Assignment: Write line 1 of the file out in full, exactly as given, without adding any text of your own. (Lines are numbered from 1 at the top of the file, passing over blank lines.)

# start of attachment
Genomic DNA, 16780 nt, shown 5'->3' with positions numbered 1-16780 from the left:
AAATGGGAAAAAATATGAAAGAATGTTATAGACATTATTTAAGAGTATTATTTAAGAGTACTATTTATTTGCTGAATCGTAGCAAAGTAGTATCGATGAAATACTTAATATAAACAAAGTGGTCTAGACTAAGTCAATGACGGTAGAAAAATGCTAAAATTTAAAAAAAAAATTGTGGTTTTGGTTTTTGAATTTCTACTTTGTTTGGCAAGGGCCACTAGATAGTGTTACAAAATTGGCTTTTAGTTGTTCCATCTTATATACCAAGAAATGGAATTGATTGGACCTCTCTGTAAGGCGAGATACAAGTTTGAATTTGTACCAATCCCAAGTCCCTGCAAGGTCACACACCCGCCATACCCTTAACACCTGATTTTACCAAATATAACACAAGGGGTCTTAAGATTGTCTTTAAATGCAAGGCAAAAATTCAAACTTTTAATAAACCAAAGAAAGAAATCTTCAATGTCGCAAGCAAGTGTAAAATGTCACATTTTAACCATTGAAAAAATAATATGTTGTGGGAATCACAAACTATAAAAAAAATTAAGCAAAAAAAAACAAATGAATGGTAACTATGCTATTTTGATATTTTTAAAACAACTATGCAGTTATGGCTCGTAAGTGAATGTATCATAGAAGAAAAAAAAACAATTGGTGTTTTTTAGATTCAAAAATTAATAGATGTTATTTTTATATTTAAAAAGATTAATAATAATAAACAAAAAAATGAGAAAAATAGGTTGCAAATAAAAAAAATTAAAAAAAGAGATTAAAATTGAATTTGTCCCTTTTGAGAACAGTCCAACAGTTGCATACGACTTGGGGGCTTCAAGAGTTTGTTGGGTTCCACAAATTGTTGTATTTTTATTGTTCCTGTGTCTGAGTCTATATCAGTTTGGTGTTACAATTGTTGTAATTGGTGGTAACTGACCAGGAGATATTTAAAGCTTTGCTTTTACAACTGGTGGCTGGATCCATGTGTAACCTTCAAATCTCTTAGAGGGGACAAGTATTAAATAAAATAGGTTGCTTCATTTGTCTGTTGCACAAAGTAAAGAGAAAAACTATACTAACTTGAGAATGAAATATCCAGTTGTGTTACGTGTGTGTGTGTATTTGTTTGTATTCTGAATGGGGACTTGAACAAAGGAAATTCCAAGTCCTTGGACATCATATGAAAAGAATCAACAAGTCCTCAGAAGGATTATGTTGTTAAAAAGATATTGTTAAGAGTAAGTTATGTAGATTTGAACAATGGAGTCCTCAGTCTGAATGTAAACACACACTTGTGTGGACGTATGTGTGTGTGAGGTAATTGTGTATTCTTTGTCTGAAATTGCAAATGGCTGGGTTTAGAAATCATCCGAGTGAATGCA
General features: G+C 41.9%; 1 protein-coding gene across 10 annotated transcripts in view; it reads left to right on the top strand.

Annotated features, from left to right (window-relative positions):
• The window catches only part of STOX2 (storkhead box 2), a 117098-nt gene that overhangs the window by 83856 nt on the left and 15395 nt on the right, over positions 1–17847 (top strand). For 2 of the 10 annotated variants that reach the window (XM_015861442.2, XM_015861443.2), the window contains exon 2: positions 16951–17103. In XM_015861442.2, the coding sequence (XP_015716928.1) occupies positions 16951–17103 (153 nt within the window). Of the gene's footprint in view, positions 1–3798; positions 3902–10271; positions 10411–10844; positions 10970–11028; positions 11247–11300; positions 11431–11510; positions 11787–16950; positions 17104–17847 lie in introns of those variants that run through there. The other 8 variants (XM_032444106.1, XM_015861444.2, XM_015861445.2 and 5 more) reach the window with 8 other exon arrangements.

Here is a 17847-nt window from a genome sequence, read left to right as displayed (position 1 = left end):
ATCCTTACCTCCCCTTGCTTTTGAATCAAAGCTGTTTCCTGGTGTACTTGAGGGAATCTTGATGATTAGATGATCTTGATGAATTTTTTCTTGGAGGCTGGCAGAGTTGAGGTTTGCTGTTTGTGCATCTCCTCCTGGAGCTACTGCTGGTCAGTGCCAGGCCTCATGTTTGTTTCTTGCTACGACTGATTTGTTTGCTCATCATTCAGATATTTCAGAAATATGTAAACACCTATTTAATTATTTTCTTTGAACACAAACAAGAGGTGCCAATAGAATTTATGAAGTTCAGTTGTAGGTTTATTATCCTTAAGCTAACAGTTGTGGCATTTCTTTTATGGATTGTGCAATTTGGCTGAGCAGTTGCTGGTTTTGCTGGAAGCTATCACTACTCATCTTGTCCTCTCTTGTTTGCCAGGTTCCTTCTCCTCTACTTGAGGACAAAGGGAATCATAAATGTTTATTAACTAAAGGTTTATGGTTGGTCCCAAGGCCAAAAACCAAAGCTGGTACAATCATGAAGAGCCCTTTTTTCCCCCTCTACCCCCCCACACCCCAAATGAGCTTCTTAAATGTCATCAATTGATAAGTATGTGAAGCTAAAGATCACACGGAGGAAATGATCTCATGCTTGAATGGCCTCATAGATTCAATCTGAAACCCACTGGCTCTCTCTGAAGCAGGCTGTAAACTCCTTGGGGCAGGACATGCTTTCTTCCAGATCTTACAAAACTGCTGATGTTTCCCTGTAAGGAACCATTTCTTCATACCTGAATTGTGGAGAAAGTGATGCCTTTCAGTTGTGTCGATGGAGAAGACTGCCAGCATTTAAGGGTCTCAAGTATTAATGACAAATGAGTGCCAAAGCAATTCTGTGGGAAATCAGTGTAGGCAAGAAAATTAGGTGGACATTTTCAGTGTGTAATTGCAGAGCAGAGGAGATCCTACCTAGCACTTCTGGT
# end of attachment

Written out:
Genomic DNA, 16780 nt, shown 5'->3' with positions numbered 1-16780 from the left: